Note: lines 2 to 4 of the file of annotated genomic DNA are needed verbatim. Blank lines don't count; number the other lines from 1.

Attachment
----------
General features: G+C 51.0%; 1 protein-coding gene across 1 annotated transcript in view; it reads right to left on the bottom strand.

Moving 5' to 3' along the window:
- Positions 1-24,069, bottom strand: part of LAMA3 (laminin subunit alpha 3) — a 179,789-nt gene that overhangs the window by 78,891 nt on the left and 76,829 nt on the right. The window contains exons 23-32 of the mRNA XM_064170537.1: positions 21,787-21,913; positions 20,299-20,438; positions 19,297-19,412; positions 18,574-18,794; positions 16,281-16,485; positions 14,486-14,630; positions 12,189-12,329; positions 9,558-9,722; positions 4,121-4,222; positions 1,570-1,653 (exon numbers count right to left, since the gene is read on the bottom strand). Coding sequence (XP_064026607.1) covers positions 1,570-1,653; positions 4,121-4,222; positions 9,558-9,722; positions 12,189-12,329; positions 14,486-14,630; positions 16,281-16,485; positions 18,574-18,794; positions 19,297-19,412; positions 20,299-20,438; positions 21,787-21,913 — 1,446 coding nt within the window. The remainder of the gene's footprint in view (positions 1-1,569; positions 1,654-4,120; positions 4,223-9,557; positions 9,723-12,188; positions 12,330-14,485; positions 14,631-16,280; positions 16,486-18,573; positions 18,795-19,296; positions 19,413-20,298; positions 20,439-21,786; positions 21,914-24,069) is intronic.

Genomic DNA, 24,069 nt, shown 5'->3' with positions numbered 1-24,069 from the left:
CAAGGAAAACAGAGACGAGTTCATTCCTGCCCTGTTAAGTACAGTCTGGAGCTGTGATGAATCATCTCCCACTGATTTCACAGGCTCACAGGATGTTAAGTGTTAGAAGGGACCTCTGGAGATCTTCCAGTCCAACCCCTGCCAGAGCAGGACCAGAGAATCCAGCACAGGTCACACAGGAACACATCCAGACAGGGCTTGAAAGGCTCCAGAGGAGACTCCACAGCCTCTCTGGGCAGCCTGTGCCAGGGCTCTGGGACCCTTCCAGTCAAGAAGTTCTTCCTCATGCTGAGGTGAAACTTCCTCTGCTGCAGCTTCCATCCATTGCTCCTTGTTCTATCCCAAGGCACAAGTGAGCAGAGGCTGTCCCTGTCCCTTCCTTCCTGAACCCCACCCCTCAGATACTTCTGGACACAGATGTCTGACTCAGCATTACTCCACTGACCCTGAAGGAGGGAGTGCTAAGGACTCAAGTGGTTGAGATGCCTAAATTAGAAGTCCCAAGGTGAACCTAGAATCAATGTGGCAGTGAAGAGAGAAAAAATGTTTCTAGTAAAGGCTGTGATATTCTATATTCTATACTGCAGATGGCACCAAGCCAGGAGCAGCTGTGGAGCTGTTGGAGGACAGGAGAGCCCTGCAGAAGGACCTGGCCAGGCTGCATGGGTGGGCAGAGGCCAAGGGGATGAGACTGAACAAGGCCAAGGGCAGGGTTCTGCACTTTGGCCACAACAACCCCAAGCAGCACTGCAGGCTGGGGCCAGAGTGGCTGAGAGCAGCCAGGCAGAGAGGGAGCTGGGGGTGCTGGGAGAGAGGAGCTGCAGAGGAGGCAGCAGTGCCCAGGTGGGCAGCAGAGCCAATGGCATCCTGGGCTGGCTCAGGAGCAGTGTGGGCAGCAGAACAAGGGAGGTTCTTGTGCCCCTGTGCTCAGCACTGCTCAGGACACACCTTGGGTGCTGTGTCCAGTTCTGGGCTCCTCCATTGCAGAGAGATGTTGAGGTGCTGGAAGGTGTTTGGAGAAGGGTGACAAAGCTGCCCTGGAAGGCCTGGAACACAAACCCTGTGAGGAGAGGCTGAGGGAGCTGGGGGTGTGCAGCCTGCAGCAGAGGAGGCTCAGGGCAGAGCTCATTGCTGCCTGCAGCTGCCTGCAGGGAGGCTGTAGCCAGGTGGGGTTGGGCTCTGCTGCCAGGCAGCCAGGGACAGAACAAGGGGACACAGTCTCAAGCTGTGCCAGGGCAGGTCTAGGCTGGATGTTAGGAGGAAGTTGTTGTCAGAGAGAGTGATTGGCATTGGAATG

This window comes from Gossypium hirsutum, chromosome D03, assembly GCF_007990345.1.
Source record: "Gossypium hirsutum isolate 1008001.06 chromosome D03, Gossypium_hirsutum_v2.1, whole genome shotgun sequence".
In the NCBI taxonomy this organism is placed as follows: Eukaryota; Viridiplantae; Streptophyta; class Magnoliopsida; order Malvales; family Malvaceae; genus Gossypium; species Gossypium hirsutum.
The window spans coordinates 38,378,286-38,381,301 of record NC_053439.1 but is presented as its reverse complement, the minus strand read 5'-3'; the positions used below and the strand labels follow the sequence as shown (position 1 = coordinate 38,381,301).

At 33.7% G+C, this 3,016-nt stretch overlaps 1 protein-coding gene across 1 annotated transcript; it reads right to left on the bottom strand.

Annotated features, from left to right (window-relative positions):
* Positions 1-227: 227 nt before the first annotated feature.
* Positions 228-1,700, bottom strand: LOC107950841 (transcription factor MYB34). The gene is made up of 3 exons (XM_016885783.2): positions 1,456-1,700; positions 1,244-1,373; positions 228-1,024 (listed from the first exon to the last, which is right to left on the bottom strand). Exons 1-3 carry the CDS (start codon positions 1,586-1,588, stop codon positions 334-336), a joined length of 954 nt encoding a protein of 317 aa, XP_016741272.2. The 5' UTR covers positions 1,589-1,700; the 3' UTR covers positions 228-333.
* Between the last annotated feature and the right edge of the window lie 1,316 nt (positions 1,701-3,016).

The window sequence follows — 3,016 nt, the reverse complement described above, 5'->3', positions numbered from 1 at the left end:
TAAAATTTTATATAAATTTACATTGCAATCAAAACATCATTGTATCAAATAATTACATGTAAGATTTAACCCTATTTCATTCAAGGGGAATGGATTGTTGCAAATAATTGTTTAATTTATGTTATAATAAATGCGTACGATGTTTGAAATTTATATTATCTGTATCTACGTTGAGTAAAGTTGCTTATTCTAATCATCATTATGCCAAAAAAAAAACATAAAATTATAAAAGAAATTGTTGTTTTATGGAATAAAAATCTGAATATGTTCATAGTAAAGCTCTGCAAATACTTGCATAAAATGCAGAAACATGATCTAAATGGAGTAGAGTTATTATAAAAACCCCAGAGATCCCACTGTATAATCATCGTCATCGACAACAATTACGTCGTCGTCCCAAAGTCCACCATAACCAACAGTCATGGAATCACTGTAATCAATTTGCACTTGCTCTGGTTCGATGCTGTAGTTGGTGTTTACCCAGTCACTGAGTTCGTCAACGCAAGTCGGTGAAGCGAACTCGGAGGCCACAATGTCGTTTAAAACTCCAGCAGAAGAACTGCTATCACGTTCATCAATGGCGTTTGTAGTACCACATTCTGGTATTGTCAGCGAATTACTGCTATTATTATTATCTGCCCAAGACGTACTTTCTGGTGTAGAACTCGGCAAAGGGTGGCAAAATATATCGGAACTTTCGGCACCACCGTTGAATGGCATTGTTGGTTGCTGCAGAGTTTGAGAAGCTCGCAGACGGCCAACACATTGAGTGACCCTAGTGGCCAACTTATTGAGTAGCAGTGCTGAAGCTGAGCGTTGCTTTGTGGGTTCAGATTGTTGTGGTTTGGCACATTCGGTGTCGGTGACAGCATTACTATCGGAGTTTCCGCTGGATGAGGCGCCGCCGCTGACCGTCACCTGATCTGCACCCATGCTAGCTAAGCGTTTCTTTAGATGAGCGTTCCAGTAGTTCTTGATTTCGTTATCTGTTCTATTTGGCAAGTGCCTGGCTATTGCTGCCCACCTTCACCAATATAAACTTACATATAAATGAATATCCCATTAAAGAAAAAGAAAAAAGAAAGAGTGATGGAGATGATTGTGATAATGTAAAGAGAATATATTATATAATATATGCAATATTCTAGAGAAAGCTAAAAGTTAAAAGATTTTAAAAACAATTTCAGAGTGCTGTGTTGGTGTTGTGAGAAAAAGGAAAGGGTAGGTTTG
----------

Moving 5' to 3' along the window:
- Positions 1-24,069, bottom strand: part of LAMA3 (laminin subunit alpha 3) — a 179,789-nt gene that overhangs the window by 78,891 nt on the left and 76,829 nt on the right. The window contains exons 23-32 of the mRNA XM_064170537.1: positions 21,787-21,913; positions 20,299-20,438; positions 19,297-19,412; positions 18,574-18,794; positions 16,281-16,485; positions 14,486-14,630; positions 12,189-12,329; positions 9,558-9,722; positions 4,121-4,222; positions 1,570-1,653 (exon numbers count right to left, since the gene is read on the bottom strand). Coding sequence (XP_064026607.1) covers positions 1,570-1,653; positions 4,121-4,222; positions 9,558-9,722; positions 12,189-12,329; positions 14,486-14,630; positions 16,281-16,485; positions 18,574-18,794; positions 19,297-19,412; positions 20,299-20,438; positions 21,787-21,913 — 1,446 coding nt within the window. The remainder of the gene's footprint in view (positions 1-1,569; positions 1,654-4,120; positions 4,223-9,557; positions 9,723-12,188; positions 12,330-14,485; positions 14,631-16,280; positions 16,486-18,573; positions 18,795-19,296; positions 19,413-20,298; positions 20,439-21,786; positions 21,914-24,069) is intronic.

Genomic DNA, 24,069 nt, shown 5'->3' with positions numbered 1-24,069 from the left: